In this blog Peter Beresford (Professor of Social Policy, Brunel University, email@example.com) reports on a unique national event held 16 June 2015 which brought together social work educators, service users, carers and practitioners to explore a valuable new theoretical approach – Mending The Gap. Peter discusses how this approach offers the promise of challenging unhelpful divisions and misunderstandings across professional higher education.
These are tempestuous times for social work in England. There have been two recent reviews of social work education, the Narey and Croisdale-Appleby reviews, both of which have made the case for radical reform. Big changes are in the pipelines for the way social workers practice, with a review of the so-called ‘Professional Competency Framework (or PCF). New courses have been established like Frontline and Think Ahead where the rhetoric is of developing new ‘elite’ pathways into social work to up the perceived quality of the workforce. Most recently, the new voice for social work, recommended by the Social Work Task Force in the wake of the Baby Peter Tragedy, The College of Social Work, has had its funding stopped by government and is closing down.
Yet if social work sometimes seems short of media or policymaker friends, its claim to being an effective pioneer and innovator is a strong one. It was probably the first profession to pay serious attention to issues of equality and diversity – becoming a precedent for others - even though it has often been dismissed as preoccupied with ‘political correctness’. While there may still be a long way to go, its commitment to advancing women and black and minority ethnic managers is second to none. Third, is the commitment it has shown to advancing service user and carer involvement particularly in its professional education and training. Such involvement is not only a formal requirement for all stages and all aspects of such training. There is also a budget from central government for each higher education institution to undertake it and evidencing it is a requirement in the revalidation of courses. It is perhaps therefore not surprising that social work educators in other countries envy such arrangements. Moreover, the regulatory body for social work the Health and Professions Council (HCPC) has now extended this requirement to all the allied health professions for which it is responsible.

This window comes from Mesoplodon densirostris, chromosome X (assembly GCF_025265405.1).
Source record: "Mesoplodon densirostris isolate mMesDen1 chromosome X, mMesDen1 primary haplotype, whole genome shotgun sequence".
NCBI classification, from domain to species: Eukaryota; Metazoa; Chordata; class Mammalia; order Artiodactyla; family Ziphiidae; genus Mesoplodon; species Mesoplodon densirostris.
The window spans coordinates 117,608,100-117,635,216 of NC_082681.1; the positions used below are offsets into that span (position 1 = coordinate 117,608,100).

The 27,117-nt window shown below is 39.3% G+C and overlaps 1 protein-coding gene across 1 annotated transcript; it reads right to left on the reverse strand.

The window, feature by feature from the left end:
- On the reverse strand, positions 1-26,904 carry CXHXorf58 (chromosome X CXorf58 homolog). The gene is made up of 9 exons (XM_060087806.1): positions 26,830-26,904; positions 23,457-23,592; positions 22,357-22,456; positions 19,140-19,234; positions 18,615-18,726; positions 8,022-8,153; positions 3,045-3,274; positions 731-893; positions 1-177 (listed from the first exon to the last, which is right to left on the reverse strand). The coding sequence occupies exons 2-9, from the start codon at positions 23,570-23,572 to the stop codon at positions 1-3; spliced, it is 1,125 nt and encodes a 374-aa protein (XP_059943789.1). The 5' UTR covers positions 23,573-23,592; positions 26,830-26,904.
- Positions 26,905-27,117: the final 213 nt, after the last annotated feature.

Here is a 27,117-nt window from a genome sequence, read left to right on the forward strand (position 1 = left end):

It was this social work commitment to user and carer involvement which led PowerUs: the social work learning partnership, with the support of the Higher Education Academy and the HCPC and The College of Social Work, to organise a national partnership event in York on 16th June 2015, with a focus on ‘Mending The Gap’. Organisers included the national disabled people’s and service users’ organisation and network, Shaping Our Lives, the London South Bank University and New College Durham.
The aim of the day was to bring together service users, carers, educators and other experts to explore and take forward PowerUs’s idea of mending the gaps in professional education and practice. Such gaps include those crucially between service users and providers, ‘expert’ and experiential knowledge and between social work education and practice. A series of three workshops during the day looked in depth at:
- What the gaps are;